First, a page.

A yellow warbler lit in my willow tree one long-ago August day and I have never been the same since.

I didn't know it was a yellow warbler, of course. Unlike my husband Bill, whose interest in birds had begun long before with his Eagle Scout requirement of a bird-study merit badge, I had never paid attention to birds at all. Oh sure, I remembered my mother's putting out crumbs for the cardinals every time it snowed, and I guess I could have picked out a blue jay in a crowd, but beyond that every bird looked pretty much the same to me. Dull and brown, like the sparrows that came to the feeder Bill had made when we moved into our first house. Emphasis on dull.

But on this summer day, newly returned from a vacation in the North Carolina mountains that had opened my eyes to the infinite varieties of wildlife for the first time, I was finally ready to see things that had been around me all along. So after Bill left for work and our son Dave went off to a day at baseball camp, I took my coffee out to the patio for a quiet hour in my leafy backyard before beginning my own day.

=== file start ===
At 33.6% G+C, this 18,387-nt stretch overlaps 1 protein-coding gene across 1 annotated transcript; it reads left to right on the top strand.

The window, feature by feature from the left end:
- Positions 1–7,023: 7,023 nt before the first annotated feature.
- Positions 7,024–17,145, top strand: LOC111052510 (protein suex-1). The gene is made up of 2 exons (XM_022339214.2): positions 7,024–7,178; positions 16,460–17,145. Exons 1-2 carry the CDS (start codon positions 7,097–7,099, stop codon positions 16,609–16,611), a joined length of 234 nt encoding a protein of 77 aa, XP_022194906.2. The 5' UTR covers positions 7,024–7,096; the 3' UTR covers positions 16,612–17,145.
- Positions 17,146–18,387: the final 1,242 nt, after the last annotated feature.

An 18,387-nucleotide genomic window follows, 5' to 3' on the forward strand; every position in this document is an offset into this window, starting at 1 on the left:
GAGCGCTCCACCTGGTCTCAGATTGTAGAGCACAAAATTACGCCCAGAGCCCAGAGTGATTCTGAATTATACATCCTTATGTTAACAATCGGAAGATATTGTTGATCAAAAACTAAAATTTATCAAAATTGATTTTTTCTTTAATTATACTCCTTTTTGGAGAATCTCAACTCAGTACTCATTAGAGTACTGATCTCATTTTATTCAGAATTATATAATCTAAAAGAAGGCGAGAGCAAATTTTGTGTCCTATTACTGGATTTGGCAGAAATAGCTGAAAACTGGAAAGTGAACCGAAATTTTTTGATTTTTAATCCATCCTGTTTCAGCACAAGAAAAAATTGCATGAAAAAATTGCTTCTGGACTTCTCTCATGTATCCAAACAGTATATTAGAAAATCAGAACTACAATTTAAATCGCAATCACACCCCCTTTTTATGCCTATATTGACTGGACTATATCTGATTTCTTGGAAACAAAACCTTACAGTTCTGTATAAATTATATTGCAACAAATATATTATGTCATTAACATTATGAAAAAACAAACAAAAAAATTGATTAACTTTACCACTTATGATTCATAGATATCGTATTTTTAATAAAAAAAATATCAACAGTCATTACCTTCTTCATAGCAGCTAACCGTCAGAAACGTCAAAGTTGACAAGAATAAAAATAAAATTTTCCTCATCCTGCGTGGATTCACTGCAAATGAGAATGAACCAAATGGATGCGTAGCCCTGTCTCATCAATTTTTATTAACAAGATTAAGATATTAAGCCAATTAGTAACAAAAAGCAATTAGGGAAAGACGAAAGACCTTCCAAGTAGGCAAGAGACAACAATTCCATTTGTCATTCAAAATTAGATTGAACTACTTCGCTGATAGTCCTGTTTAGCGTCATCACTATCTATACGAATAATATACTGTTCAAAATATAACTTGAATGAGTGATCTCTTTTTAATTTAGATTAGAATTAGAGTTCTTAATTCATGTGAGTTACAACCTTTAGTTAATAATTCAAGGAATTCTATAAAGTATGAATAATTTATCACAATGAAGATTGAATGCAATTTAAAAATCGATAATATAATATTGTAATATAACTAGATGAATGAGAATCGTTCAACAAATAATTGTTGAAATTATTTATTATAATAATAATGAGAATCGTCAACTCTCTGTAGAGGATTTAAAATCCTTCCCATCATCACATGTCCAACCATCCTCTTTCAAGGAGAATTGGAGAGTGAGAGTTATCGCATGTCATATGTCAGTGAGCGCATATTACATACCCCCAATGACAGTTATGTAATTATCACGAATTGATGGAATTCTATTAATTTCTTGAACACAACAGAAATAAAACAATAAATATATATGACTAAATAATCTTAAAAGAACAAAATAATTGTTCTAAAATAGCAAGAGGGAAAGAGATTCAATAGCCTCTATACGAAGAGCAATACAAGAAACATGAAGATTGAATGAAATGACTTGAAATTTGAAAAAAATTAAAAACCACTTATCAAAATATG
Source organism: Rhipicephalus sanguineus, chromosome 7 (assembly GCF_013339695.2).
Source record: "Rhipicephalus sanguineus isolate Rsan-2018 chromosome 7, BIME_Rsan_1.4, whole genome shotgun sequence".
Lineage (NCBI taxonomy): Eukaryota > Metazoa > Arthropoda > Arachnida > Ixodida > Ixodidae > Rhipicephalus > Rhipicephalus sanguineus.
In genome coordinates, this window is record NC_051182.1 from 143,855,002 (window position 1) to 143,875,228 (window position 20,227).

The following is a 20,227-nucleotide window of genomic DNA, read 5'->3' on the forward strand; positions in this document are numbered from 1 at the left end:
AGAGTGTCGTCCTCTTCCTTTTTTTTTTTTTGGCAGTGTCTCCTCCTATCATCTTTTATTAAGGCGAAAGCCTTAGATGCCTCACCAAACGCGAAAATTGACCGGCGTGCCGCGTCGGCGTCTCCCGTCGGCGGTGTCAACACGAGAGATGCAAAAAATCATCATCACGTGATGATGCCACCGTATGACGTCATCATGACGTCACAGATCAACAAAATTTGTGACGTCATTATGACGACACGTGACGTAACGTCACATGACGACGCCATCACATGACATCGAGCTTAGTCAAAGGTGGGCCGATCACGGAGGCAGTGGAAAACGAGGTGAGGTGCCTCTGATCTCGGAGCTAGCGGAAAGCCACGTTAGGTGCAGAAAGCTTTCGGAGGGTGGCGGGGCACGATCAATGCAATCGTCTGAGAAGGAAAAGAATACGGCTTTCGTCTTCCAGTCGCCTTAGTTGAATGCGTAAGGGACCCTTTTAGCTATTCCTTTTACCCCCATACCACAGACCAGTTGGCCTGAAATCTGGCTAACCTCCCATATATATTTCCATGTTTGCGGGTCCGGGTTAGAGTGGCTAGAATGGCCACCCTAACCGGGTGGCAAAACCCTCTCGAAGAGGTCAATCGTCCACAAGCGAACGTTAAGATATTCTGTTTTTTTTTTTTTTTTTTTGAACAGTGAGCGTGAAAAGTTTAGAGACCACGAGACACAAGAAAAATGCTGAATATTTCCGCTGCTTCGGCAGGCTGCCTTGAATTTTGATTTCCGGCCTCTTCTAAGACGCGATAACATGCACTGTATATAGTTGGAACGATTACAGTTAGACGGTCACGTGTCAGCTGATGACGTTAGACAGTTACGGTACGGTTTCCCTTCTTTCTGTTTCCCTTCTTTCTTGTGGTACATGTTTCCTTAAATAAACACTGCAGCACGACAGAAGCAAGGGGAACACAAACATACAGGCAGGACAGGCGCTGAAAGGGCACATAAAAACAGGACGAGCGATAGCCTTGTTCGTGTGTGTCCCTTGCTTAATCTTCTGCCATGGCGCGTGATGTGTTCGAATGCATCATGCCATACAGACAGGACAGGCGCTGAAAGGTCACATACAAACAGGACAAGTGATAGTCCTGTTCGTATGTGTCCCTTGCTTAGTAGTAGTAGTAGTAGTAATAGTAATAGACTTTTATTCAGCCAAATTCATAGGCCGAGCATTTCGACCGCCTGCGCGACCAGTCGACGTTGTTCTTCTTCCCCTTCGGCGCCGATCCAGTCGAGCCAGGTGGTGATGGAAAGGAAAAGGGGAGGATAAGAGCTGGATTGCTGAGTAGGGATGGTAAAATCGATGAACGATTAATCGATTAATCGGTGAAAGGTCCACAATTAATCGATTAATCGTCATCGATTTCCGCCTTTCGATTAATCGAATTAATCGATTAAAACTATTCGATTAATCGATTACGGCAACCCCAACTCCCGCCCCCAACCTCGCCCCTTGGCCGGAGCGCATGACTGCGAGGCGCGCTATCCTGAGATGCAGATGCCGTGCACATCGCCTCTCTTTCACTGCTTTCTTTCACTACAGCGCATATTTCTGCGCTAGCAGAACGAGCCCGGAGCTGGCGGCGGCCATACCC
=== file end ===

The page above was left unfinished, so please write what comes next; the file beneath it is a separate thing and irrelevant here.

A flash of yellow feathers caught my eye high in the willow tree and I thought, that's different. I couldn't remember having seen any yellow birds at the feeder. What could it be?

I decided I would find out, and surprise Bill with the news at dinner. I had no idea I would change my life in the process.

I had never used binoculars before, and hadn't a clue as to how to find anything in a field guide, so my self-appointed task turned out to be a lot harder than I'd imagined. Miraculously, though, the bird stayed around, moving from limb to limb of course, hiding behind branches at times and even zipping over to our neighbor's yard on occasion, but always staying within binocular range and giving me every chance to get it right. I needed all the help it was offering.

Was it an evening grosbeak? A female scarlet tanager? An oriole? A goldfinch? I'd never supposed there were so many yellow birds. And all those warblers! How could anyone sort all of those out? What was I doing, even trying?

But I couldn't stop.

It took, incredibly, three solid hours, but at last came that magic moment when the bird and the book came together and I knew. It was a yellow warbler. I had even seen those reddish streaks on the breast that told me it was a male. I'd done it!

I was exhilarated. To think that such a beautiful creature was right here in my own small yard! It was worth every second of the effort. And then I realized I could hardly wait for tomorrow, for what else might I find? I didn't want to miss a single thing from that moment on…

I have been birding, and learning, ever since.